Commentary: Europe is freezing and Norway makes more money on gas exports than ever before. Russia is shutting its taps, while China puts new coal plants to work in order to face the energy crisis. I am talking – like everyone else – about the price on power. About an international market under pressure from “all” sides.
The explanation to the shock-like attack from power producers to consumers all over Europe and large parts of Asia could have been taken from the lyrics of a romantic tune. About a walk under the clear, dark sky after the wind has quieted down and the rain has stopped falling.
Not much romance
Because that is how meteorologists explain the electricity deficit. Lack of rain and wind.
Yet a game that is anything but romantic hides behind this explanation.
It is a story about how a country with a massive energy surplus, like Norway, sells gas at prices that were hard to imagine even just a few months ago. Last May, the price of a cubic meter of Norwegian gas cost NOK 2.70 (appr. € 0.27). Today, the price is NOK 13 (€1.30). those who are to tell us how much we as a nation make from the energy crisis gripping large parts of the world have to calculate fast – and frequently.
Perhaps the agrarian Center Party and the Labor Party also calculate national gas revenues during their currently ongoing government platform negotiations. The export of power will bring this rather expansive government minority coalition billions and billions of revenues, revenues that will be much needed when they are to deliver on their election campaign promises.
Norwegian government coalition negotiations
Yet the government negotiations are about limiting Norwegian power exports. About stopping construction of cables and terminating international agreements securing power exports and import. That is how the Center Party wants to secure Norwegian consumers. Or to put it differently; that is how we are to disregard the climate effect of exporting gas that may replace coal, in addition to giving up export revenues.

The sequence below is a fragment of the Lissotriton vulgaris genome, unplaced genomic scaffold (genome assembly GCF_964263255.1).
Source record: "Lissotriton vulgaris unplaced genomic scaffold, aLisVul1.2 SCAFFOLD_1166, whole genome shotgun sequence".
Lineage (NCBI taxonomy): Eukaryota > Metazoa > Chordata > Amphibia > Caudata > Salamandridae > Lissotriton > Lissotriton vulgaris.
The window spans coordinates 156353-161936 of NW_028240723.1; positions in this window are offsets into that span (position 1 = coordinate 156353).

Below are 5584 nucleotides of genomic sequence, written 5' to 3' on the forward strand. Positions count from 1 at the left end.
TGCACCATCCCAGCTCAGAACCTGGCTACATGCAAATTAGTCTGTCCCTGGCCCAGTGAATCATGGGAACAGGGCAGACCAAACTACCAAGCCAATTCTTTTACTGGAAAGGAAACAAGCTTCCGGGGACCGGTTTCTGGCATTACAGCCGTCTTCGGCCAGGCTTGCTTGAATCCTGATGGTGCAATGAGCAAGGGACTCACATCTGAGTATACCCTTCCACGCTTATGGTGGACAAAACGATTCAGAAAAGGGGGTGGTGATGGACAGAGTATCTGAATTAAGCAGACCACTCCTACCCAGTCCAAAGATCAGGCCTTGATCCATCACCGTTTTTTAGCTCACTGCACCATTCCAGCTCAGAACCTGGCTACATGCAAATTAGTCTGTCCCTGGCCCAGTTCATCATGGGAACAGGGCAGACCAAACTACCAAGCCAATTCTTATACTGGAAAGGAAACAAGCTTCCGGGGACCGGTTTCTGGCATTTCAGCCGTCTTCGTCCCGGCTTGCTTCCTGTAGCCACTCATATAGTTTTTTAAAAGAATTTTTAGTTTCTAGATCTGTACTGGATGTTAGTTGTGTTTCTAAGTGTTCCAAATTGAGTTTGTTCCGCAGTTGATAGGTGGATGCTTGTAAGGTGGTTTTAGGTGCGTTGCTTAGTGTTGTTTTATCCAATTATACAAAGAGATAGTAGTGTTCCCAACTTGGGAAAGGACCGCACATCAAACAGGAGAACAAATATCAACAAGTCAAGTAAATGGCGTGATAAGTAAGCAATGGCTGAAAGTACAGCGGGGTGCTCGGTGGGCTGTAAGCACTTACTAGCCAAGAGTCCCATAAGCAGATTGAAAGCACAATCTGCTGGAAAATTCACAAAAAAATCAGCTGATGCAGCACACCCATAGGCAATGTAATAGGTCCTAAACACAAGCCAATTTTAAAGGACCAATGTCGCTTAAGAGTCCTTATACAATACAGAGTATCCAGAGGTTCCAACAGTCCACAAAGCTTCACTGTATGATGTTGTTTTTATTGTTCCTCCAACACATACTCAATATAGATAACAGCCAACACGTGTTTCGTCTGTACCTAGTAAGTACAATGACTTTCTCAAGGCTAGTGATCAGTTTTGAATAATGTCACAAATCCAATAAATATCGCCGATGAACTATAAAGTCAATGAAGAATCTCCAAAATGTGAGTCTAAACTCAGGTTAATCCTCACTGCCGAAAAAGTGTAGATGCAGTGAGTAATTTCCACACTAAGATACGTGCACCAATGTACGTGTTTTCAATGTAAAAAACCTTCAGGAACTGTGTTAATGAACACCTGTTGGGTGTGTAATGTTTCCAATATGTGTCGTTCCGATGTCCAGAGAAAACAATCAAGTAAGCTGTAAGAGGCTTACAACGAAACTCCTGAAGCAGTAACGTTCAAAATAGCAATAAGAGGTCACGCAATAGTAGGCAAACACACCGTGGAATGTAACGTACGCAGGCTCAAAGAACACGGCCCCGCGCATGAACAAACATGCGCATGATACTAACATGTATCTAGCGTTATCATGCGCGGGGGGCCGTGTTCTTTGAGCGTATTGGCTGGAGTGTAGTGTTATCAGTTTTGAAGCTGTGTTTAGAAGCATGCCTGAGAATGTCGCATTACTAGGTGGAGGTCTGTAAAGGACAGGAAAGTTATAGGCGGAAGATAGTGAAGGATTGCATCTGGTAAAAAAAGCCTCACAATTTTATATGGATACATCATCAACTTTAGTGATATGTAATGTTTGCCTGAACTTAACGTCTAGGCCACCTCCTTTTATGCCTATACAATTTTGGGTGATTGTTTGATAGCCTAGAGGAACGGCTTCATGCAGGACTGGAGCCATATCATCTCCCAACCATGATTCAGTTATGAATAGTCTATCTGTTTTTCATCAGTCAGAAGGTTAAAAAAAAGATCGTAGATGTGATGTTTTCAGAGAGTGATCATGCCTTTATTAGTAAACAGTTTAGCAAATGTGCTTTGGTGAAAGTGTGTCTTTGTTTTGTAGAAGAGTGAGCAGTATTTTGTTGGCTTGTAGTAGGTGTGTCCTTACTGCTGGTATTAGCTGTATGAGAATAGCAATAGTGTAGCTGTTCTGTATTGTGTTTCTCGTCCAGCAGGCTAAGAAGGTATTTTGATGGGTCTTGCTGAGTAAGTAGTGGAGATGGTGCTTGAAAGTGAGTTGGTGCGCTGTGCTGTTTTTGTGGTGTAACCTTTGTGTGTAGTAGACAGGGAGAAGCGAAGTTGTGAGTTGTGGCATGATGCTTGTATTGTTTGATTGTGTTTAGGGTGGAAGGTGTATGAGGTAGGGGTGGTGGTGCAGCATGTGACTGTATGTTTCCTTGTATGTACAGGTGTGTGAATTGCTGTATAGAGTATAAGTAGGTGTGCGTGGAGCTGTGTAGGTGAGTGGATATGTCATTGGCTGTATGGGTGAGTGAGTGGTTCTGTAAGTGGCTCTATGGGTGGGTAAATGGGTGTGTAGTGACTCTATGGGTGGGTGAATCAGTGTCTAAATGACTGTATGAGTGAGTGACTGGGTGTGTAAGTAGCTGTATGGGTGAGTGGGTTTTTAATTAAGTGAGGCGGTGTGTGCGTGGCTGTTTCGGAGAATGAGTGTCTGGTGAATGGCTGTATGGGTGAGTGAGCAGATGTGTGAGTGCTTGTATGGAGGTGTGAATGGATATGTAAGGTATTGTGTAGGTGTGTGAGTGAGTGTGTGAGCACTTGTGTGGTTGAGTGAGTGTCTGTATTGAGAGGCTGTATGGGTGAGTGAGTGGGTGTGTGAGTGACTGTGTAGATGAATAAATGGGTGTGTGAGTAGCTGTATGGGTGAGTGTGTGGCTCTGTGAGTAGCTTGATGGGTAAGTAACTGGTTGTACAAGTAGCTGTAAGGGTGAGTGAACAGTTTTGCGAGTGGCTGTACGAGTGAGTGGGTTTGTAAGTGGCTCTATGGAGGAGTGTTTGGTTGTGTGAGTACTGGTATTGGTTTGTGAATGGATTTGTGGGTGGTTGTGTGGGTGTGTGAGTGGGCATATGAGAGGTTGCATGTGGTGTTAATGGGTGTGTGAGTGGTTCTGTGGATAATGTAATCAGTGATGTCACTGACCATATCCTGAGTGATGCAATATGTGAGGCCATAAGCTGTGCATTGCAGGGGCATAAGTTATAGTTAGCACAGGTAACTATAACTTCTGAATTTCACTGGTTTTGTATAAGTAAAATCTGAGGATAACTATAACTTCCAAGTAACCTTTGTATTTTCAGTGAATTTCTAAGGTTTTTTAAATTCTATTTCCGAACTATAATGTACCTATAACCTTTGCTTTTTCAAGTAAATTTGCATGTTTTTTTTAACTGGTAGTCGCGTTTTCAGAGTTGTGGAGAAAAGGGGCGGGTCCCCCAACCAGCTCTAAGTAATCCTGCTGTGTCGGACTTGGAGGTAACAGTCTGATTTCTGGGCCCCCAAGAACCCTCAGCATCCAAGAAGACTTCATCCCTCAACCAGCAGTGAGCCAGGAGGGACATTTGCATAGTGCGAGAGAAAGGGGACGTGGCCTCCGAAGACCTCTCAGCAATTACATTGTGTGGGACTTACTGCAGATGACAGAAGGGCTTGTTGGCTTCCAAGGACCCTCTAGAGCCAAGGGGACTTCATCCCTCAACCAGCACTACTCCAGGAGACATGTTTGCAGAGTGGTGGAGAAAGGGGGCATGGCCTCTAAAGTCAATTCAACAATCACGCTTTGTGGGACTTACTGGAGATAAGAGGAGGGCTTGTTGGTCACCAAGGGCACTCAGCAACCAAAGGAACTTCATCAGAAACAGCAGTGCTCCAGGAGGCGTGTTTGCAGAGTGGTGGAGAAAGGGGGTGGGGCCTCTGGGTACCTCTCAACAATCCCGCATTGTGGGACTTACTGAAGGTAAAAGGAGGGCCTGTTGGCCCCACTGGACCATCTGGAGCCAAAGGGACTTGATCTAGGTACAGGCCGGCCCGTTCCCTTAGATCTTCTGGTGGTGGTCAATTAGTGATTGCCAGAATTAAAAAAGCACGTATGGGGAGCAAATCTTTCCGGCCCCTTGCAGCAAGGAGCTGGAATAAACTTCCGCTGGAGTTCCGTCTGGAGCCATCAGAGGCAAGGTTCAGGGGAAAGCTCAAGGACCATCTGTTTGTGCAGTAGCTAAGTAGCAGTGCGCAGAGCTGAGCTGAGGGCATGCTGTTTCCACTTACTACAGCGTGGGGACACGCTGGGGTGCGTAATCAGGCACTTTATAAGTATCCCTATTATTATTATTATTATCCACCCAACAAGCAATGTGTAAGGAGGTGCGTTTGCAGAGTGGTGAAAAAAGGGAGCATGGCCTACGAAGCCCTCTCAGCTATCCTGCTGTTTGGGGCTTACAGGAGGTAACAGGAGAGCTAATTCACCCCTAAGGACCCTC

Revenues that will be much needed in the current government negotiations
Norwegian broadcaster NRK yesterday claimed that the EEA Agreement will form the basis for the new government coalition cooperation, despite the Center Party’s vocal opposition against this kind of agreements. That is, if true, good news. Though it remains to be seen what other international concessions the Labor Party has had to make if so.
However, the high power prices are not only a story about a Norwegian political game.
It is also a story about how energy politics influence international big politics. About how sanction politics and the big split between the East and the West has a direct effect on everyday Europeans’ wallets.
Russian big politics
On Thursday, the leader of the International Energy Agency (IEA) pointed out how Russia has the capacity to send significantly more gas to the European market and thus contribute to solving the European energy crisis.
It is, of course, not quite that simple. Russia has enough gas, in addition to every economic motive in the world, to sell gas to Europe at the current record-high price rates. Yet it also has political motives for demanding long-term gas agreements, in addition to faster access to the European market through Nord Stream 2.
Chinese shock waves
The latest news is a new pipeline for exporting gas from Russia to Europe, though one that – not least due to American pressure – lacks the final approval on the western side.
We were not even prepared for that
The high energy prices are also a story about a Chinese economy that has hit the wall and sends shock waves through the world’s stock exchanges.
And, lastly, it is also a story about how all the economic experts of the world have to settle for explaining in hindsight what hit us, rather than being ahead of events.
In addition to an illustration on how short we have come in our work to phase out fossil energy.
We were simply not prepared for the sun to shine and the wind to quiet down.
We were not even prepared for that.
This commentary was originally published in Norwegian and has been translated by HNN's Elisabeth Bergquist.